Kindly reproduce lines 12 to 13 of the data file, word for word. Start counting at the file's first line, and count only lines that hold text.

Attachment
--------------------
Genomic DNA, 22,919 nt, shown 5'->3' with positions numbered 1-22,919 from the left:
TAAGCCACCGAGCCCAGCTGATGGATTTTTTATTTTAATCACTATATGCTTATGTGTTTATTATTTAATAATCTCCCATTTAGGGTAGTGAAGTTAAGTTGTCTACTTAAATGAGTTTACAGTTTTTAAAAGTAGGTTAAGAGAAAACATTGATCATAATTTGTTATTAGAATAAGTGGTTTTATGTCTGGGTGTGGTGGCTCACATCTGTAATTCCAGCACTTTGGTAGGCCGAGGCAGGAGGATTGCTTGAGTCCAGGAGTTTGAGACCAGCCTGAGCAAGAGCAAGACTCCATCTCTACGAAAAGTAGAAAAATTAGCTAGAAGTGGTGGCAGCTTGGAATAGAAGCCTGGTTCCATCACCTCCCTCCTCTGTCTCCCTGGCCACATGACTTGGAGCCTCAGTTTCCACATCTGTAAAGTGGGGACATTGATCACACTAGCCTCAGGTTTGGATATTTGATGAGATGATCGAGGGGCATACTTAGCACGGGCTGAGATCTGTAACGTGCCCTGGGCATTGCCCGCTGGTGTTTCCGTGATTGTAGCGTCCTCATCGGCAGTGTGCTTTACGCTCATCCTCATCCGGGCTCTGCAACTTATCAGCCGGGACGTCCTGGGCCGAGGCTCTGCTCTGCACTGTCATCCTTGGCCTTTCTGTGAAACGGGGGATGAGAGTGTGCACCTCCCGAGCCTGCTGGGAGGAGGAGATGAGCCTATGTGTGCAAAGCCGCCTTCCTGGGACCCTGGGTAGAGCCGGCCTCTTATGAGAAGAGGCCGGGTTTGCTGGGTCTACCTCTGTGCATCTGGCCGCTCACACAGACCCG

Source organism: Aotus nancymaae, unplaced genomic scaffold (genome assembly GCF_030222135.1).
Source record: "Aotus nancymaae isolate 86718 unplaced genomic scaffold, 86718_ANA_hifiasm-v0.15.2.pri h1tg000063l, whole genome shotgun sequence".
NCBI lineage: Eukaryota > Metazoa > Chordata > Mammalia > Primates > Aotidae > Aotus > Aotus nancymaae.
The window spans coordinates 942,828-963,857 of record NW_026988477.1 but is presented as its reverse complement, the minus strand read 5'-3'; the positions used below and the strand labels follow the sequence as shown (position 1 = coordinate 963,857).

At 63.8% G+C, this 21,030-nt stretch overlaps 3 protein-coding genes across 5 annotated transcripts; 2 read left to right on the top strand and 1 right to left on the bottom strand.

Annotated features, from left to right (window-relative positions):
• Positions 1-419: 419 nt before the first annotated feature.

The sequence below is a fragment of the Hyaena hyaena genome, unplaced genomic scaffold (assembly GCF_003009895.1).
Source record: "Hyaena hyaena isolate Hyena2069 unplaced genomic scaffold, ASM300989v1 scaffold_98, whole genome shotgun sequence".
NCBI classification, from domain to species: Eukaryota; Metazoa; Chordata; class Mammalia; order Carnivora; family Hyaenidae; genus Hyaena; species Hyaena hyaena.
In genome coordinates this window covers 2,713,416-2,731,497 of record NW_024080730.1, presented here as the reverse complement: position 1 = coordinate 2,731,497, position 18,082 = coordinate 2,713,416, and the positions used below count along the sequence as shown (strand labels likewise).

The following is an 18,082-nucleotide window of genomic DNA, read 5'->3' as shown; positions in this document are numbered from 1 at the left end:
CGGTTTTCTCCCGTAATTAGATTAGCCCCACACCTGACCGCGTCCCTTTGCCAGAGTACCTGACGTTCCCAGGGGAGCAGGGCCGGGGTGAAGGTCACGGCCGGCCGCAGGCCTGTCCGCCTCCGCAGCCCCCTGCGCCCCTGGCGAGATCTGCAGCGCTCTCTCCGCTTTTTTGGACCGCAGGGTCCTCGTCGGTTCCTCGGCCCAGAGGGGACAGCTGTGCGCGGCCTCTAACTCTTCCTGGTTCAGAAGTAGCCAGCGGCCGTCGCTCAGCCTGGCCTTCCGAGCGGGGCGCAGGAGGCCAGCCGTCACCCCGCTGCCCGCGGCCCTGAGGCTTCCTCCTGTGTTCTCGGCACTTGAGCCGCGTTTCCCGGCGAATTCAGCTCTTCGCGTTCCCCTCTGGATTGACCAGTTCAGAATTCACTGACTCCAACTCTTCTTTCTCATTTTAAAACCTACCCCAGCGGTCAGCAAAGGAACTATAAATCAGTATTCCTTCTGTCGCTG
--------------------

NCBI classification, from domain to species: Eukaryota; Metazoa; Chordata; class Mammalia; order Carnivora; family Hyaenidae; genus Hyaena; species Hyaena hyaena.
In genome coordinates this window covers 2,713,416-2,731,497 of record NW_024080730.1, presented here as the reverse complement: position 1 = coordinate 2,731,497, position 18,082 = coordinate 2,713,416, and the positions used below count along the sequence as shown (strand labels likewise).